I do think there’s enormous potential for games to be a force for good in general, either a passive one (MMORPGs like Guild Wars 2, for example, normalizes a broad range of genders, sexual orientations, and ethnicities effortlessly; Glitch removed gender and race from the equation altogether) or an active one (many games, like World of Warcraft and EVE Online and Shroud of the Avatar, fundraise heavily for charity). But I don’t think most MMORPGs even seek to fill this role in our lives at all, let alone do so with their mechanics, in spite of their lofty press releases. We’re not there yet. We’ve never been there. But maybe someday.

Eliot Lefebvre (@Eliot_Lefebvre, blog): One of the concepts I’ve found interesting – and one which seems to ring rather true to life, from experience – is that the more you force players to do something in an MMO, the more they’ll resent it. Force players to group in order to level up, and they’ll resent the inconvenience; force players to play an arbitrary number of levels in Class You Don’t Enjoy to play Class You Do, and they’ll resent the former; force players to socialize, and they’ll harbor a deep-seated resentment. The key word there, though, is force. Give players the tools to socialize but make it more organic, and people will flock to the option without needing much more incentive.

Case in point: City of Heroes. You could do almost everything in that game solo with little to no problem, but the game made grouping largely effortless and scaled almost endlessly, which meant that people would happily form groups to tool around and just do missions even though it was not strictly necessary. Final Fantasy XIV also does a good job, in my mind, since there’s so much stuff you can just queue up for as a group with or without other people; you have incentive to group up when you’re queueing even if it doesn’t necessarily benefit you, because it doesn’t hinder you and you aren’t forced to. (Of course, I’m also on the community’s main RP server, so that may be a function of location as much as mechanics.)

But I think that touches on the core problem of trying to engineer pro-social mechanics. Human beings are social creatures, but we also know when we’re being forced into doing something, and even doing stuff we would naturally be inclined to do can become less appealing when we feel that pressure on the back of our shoulders, so to speak. WHen it comes to social mechanics, the best thing to be done is to create mechanics to facilitate without forcing it, and let players take charge of making it a reality.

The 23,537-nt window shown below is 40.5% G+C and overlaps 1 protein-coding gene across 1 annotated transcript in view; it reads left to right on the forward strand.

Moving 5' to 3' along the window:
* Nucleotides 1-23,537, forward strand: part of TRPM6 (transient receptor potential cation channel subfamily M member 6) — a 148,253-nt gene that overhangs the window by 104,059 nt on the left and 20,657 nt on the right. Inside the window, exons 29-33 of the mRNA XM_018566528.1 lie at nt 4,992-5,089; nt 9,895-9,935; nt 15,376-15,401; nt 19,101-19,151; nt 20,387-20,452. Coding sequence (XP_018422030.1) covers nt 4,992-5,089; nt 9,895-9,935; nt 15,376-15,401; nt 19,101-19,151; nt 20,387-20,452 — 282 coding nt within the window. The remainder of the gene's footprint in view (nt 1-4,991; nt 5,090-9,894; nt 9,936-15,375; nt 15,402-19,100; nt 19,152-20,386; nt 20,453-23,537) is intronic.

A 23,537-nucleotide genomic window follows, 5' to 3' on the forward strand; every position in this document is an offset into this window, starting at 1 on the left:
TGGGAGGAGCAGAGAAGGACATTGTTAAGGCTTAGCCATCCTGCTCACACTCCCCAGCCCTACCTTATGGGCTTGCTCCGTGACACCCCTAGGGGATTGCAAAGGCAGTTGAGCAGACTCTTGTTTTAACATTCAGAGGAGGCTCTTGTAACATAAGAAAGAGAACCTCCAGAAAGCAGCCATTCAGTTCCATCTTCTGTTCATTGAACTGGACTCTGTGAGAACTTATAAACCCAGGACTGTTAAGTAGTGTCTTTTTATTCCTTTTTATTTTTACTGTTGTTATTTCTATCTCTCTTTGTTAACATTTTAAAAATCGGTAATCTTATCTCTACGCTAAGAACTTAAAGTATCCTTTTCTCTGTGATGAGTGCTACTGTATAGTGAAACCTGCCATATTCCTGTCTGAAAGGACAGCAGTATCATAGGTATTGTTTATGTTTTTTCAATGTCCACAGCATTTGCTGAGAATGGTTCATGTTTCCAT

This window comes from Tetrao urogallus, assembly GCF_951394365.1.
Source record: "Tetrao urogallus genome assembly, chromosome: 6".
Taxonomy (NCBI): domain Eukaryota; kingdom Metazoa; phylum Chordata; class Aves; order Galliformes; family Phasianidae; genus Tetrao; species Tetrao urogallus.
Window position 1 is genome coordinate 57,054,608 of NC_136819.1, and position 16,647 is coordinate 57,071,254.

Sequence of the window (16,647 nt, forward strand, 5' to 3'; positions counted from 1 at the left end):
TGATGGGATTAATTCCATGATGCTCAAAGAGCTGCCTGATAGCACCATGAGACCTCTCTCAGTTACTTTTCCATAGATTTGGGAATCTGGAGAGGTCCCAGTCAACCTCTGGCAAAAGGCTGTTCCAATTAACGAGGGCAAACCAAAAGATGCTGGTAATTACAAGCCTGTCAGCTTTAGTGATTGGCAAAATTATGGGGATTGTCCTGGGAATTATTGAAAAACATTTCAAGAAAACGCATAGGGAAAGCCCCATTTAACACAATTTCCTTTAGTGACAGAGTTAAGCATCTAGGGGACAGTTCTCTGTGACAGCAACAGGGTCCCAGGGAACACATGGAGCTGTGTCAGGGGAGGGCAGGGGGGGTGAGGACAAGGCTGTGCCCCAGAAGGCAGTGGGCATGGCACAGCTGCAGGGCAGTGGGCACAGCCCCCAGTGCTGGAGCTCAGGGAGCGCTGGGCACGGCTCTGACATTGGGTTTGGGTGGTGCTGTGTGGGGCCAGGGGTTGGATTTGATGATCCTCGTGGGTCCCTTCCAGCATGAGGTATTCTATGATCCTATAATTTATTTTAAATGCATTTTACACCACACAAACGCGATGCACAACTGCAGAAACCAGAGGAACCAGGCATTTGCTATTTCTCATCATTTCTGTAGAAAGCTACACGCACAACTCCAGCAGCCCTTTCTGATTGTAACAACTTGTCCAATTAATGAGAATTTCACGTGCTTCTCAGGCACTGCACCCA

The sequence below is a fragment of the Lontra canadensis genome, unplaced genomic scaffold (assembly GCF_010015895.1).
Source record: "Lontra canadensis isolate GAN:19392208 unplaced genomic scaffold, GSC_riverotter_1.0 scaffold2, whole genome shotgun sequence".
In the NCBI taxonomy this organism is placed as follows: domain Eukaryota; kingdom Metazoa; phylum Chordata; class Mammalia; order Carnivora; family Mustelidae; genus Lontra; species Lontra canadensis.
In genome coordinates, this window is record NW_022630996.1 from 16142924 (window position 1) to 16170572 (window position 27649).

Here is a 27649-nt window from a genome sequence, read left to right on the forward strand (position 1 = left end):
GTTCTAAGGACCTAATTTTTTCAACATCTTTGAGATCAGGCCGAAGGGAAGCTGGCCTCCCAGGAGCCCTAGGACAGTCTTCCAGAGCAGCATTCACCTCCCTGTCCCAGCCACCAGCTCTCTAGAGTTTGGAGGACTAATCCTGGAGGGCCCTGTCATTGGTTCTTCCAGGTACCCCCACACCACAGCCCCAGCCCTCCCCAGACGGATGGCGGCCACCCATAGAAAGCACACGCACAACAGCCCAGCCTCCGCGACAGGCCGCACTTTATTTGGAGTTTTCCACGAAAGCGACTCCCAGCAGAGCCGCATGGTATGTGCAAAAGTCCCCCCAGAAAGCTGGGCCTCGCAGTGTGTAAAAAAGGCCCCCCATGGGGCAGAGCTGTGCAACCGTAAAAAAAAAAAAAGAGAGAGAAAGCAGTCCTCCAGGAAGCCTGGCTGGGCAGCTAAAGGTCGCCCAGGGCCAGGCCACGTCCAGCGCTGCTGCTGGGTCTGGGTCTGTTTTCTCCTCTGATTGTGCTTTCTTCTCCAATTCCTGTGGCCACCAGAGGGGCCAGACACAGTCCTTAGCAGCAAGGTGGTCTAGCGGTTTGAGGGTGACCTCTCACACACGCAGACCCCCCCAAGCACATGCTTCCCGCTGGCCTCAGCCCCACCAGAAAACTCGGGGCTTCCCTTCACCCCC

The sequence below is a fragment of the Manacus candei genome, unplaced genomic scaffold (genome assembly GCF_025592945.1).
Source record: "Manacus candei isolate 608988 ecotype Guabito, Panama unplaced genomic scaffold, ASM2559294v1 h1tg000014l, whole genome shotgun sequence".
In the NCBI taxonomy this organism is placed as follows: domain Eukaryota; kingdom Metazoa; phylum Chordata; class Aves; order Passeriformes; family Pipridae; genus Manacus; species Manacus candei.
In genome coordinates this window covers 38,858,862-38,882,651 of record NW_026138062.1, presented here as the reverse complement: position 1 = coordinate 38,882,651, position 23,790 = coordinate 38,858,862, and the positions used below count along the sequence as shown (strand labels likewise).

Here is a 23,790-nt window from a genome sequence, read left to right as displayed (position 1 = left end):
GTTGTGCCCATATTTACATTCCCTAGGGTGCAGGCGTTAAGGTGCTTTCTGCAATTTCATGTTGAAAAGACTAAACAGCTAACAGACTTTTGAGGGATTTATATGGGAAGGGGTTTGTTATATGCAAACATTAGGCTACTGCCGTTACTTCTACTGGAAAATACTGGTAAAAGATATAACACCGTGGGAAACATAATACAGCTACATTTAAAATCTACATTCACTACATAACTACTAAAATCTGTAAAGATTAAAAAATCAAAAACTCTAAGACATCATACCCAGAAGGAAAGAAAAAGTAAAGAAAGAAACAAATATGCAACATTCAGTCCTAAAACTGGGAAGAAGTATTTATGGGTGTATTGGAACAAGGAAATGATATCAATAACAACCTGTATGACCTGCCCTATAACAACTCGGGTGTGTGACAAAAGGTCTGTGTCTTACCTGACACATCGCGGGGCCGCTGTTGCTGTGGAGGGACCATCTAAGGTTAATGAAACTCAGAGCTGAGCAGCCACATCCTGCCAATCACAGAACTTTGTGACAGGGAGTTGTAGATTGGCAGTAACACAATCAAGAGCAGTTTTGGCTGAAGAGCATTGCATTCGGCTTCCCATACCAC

You made it sing, all right.

Justin Olivetti (@Sypster, blog): I look at it this way: If the developers set a good example and design their games to be more cooperative and feature more positive social features, then the community will follow (and the “right types” be attracted to it). I’m more than a little tired of games artificially dividing us into factions and siccing us on each other.

But there is hope. There are plenty of MMOs that feature systems, such as being able to teach skills or codependent crafting chains, that bind players together. Roleplaying, music, and group projects are wonderful in this regard as well. Setting a challenge before a community and then encouraging people to work together to overcome it has a binding, uplifting effect more often than not.

It’s really neat to see how communities crowdsource solutions, such as with Secret World Legends’ recent ARG, Lord of the Rings Online’s secret anniversary quest, and other similar promotions. It really is as simple as cutting it out with the everyone-for-themselves or us-versus-them mentalities and shifting design and events over to mutually beneficial, bonding, and positive activities. It just takes a little more thought and foresight.

We're going to need more booze.

Patron Avaera: For someone with a social anxiety disorder and who was going through deep depression as an adolescent about my sexuality, finding the right virtual world community saved my life: I was able to do things I never thought possible in the real world by trying an identity safely that was closer to the one I was struggling with and led me to an acceptance I don’t think I would have found otherwise. Other, more straightforward examples I can think of would be the torture quest in WoW that really made some uncomfortable points about what we are doing as characters most of the time, or the mentoring system in Allods that automatically matches a new player to a veteran for instant support and guidance, with tangible game rewards for making that human connection right away. Some things I’d love to see? An open world MMO where players have no nameplates or ability to understand each other, and it’s only through cooperative problem-solving with individuals you happen across that unlocks name recognition, emotes, and eventually mutually understood language. I think that would really explore what friendship and anonymity means.